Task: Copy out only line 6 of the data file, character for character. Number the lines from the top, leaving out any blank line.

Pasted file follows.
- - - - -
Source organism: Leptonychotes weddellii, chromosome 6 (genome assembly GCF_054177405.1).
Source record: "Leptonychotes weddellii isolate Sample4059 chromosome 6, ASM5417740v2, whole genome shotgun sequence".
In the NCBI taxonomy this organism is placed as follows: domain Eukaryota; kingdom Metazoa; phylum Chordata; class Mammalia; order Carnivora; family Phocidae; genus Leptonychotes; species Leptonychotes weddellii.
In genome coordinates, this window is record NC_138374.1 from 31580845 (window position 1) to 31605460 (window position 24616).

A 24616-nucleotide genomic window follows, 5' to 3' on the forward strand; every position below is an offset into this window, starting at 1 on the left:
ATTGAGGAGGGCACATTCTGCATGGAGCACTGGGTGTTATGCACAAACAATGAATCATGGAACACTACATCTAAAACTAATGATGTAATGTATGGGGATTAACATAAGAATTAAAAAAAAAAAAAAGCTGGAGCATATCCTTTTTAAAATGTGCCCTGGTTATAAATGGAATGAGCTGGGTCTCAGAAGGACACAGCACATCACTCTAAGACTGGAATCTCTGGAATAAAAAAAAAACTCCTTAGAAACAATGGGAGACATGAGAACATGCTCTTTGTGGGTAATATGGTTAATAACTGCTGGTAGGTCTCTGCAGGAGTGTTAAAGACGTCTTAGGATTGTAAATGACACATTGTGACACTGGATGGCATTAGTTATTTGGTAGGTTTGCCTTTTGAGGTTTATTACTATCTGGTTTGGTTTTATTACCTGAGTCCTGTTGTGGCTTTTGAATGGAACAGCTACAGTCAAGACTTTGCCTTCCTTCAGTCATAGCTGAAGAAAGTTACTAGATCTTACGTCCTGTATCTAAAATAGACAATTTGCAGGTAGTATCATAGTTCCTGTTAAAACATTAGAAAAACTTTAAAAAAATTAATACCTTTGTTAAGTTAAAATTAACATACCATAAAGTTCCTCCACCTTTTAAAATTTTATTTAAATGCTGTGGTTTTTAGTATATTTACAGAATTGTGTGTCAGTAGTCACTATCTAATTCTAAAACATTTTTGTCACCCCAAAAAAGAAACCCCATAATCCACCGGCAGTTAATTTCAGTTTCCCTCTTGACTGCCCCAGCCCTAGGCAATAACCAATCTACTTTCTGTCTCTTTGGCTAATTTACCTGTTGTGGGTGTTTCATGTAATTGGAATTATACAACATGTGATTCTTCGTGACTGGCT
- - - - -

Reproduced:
ATTGAGGAGGGCACATTCTGCATGGAGCACTGGGTGTTATGCACAAACAATGAATCATGGAACACTACATCTAAAACTAATGATGTAATGTATGGGGATTAACATAAGAATTAAAAAAAAAAAAAAGCTGGAGCATATCCTTTTTAAAATGTGCCCTGGTTATAAATGGAATGAGCTGGGTCTCAGAAGGACACAGCACATCACTCTAAGACTGGAATCTCTGGAATAAAAAAAAAACTCCTTAGAAACAATGGGAGACATGAGAACATGCTCTTTGTGGGTAATATGGTTAATAACTGCTGGTAGGTCTCTGCAGGAGTGTTAAAGACGTCTTAGGATTGTAAATGACACATTGTGACACTGGATGGCATTAGTTATTTGGTAGGTTTGCCTTTTGAGGTTTATTACTATCTGGTTTGGTTTTATTACCTGAGTCCTGTTGTGGCTTTTGAATGGAACAGCTACAGTCAAGACTTTGCCTTCCTTCAGTCATAGCTGAAGAAAGTTACTAGATCTTACGTCCTGTATCTAAAATAGACAATTTGCAGGTAGTATCATAGTTCCTGTTAAAACATTAGAAAAACTTTAAAAAAATTAATACCTTTGTTAAGTTAAAATTAACATACCATAAAGTTCCTCCACCTTTTAAAATTTTATTTAAATGCTGTGGTTTTTAGTATATTTACAGAATTGTGTGTCAGTAGTCACTATCTAATTCTAAAACATTTTTGTCACCCCAAAAAAGAAACCCCATAATCCACCGGCAGTTAATTTCAGTTTCCCTCTTGACTGCCCCAGCCCTAGGCAATAACCAATCTACTTTCTGTCTCTTTGGCTAATTTACCTGTTGTGGGTGTTTCATGTAATTGGAATTATACAACATGTGATTCTTCGTGACTGGCT